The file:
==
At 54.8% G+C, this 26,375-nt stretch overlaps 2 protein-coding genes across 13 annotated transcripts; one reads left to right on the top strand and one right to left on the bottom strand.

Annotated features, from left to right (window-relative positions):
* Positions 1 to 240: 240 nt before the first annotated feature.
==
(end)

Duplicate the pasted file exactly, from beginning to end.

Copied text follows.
At 54.8% G+C, this 26,375-nt stretch overlaps 2 protein-coding genes across 13 annotated transcripts; one reads left to right on the top strand and one right to left on the bottom strand.

Annotated features, from left to right (window-relative positions):
* Positions 1 to 240: 240 nt before the first annotated feature.